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INTERLUX SINGLE PART TOPSIDE PAINT  Bottom

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  • About to paint my Hobie 16, in an effort to show the property oweners that allow me mast up storage I take good care of her. I have her sanded with 80 grit, about to go to 120 and then scrub, acetone and start painting. Any last minute suggestions?
  • Prime first - use the matching interlux epoxy "Kote". It actually sprays REALLY nicely, but be prepared when you open it: it looks like some kind of white jelly. You HAVE to reduce it with matching reducer at the recommended rate and stir FOREVER. I mean, you stir for a solid 10 minutes to get it to mix. I can't remember if I catalyzed first, then reduced (I think that's the right way), or what, but you also need to let it sit for 30 minutes to start reacting before you put in the gun.

    Why primer? It'll cover way better, stick better and the primer is really the waterproofing before the paint. Good luck, and pictures please! Which Interlux you going to use?

    --
    Chuck C.
    H21SE 408
    --
  • Quotebut you also need to let it sit for 30 minutes to start reacting before you put in the gun.


    I am just going to roll and tip, I do have a compressor but not a gun and I don't really have a good place to spray regardless.

    I was hoping to avoid primer as I am trying to keep costs down on an 35 year old boat but if I am going through the effort, what another $100

    If it gets much more expensive I may just go to the guy that paints mullet boats in the area and see how he does
  • Ha! Gotcha. - That 30 minutes is called "induction time" - couldn't think of it earlier, but it's important. Then, I'd certainly clean it really, really good first. You can get cheaper compatible primers, I think.

    I got it for about $50/quart:
    https://www.jamestowndistributors.com/userportal/show_product.do?pid=122

    A quart (should be more when thinned) should do the boat if you spray (I think-check instructions). Don't know how well straight up paint would hold. It may end up peeling pretty quick. Want it to only last a year? Then I'd two-part polyurethane or epoxy without prime. Maybe 3-4 years more? Then I'd prime it. Plus, it'll look a lot better.

    --
    Chuck C.
    H21SE 408
    --
  • A common problem is embedded wax, or even on an older boat, mold release from the original production. The wax causes bullseyes that you just can't get rid of.

    After sanding you should wipe down with something like this: https://www.amazon.com/Kleanstrip-Prep-All-Grease-Remover-KLE-GSW362/dp/B008QDSVPE/ref=asc_df_B008QDSVPE/?tag=hyprod-20&linkCode=df0&hvadid=312089957955&hvpos=1o1&hvnetw=g&hvrand=13705138459387963448&hvpone=&hvptwo=&hvqmt=&hvdev=c&hvdvcmdl=&hvlocint=&hvlocphy=9003941&hvtargid=aud-829758849484:pla-569618139042&psc=1

    Actually, they say to use it before sanding, so you don't rub wax into the sand scratches.

    I painted a Dart 20 with Interlux single part, using a small roller and a brush for tipping, and it came out fine except a few small blisters below the water line, where water from the inside pushed out on the paint. My hulls were pretty dry, but that little bit of water or condensation kept messing up the small area. Bullseyes were a problem for me until a friend from an auto body shop gave me some of that cleaner.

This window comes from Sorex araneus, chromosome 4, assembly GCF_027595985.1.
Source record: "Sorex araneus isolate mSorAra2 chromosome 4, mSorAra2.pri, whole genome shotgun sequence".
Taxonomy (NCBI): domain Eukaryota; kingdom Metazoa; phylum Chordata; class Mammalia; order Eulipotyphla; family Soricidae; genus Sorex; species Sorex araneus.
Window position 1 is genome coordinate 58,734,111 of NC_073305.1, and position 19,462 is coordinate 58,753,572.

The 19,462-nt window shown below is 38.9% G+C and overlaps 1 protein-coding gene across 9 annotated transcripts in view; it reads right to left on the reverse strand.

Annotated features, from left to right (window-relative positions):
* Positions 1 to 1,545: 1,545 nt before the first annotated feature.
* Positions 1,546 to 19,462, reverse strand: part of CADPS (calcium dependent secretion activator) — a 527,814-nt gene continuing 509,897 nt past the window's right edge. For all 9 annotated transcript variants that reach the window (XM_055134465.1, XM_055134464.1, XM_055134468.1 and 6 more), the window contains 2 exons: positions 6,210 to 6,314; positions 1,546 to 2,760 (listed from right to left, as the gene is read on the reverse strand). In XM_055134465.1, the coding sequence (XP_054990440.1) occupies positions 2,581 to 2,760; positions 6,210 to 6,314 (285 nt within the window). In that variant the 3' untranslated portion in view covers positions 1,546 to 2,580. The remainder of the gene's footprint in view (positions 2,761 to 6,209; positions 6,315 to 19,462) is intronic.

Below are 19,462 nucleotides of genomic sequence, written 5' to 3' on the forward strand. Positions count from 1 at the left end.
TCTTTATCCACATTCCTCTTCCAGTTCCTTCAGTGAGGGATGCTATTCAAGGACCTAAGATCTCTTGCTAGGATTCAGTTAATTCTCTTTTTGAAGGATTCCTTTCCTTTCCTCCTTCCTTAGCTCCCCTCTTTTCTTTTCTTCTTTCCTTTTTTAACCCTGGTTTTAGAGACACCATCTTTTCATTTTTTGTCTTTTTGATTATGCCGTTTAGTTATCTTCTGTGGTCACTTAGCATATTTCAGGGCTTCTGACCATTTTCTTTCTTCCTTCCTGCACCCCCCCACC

My Tornado was painted by an auto body shop with ordinary 2 part PPG white auto paint. It has been outside for 20 years and still shines.



    Edited by malcs on Sep 10, 2019 - 10:17 AM.
  • Quoteor even on an older boat, mold release from the original production

    wow ! i would have never thought that could still be on the boat
  • Yes I realize I already screwed up doing some sanding before I dewaxed.
  • Conventional wisdom is painting is the easy part; prep is the hard part. Without getting too far in the weeds prep is a multi step process. The boat needs to be clean to start. Often times the first step is use something like dish washing liquid to get rid of grease, oil, dirt, mold, and what else is on the boat. I tend to use an acetone wipe next. Then sanding; sometimes with multiple grit paper in stages. For best results primer is a must. Only then do you get to the painting part.

    Unless you have an indoor place to paint it is not easy to get the results a pro shop can provide. On the other hand a shade tree mechanic setup can greatly improve not only the boat's look but add significantly to the boat's life.
  • That Interlux stuff is good, but nothing beats 2 part auto paint, other than really expensive Awlgrip and Imron. Think about it, your car paint is designed to sit in the Texas sun and make it through winters in Alaska. My boat has been covered some winters, and not the others, and the paint is still good after 20 years. The paint mfg will suggest a different primer for fiberglass than metal, and sometimes epoxy needs its own primer. Baking it at a temperature that is compatible with the boat's structure works out best. Boats can get pretty hot out in the sun so I doubt a few hours in an autobody shop oven is a problem. This only applies to a boat that you intend to keep, not one you are just making pretty for the neighbors.

    And, one further point. I've painted repairs on my (white) boat with the newer Rustoleum premium spray paint, which does not need primer. That paint has a number of years on it and is still looking good. Consumer stuff is pretty good these days.



    Edited by malcs on Sep 10, 2019 - 03:33 PM.
  • I can attest to the bulls eye business - a friend built a hollow wood surfboard and because he sanded before washing off the amine blush, we chased them for about 3 months worth of weekends. Finally sanded and clear coated with polyurethane automotive clear coat. That came out absolutely awesome. He's been surfing on it for 3+ years.

    I was waffling between the interlux perfection and auto poly single stage. Came to the conclusion, to prevent blisters, you pretty much have to keep hulls dry and have to epoxy prime first. The interlux perfection is actually a close formulation to the automotive stuff, near as I can tell. When you add up the costs of matching reducers, activators, etc. you're fairly close in price between the two, assuming you buy the Interlux off the web.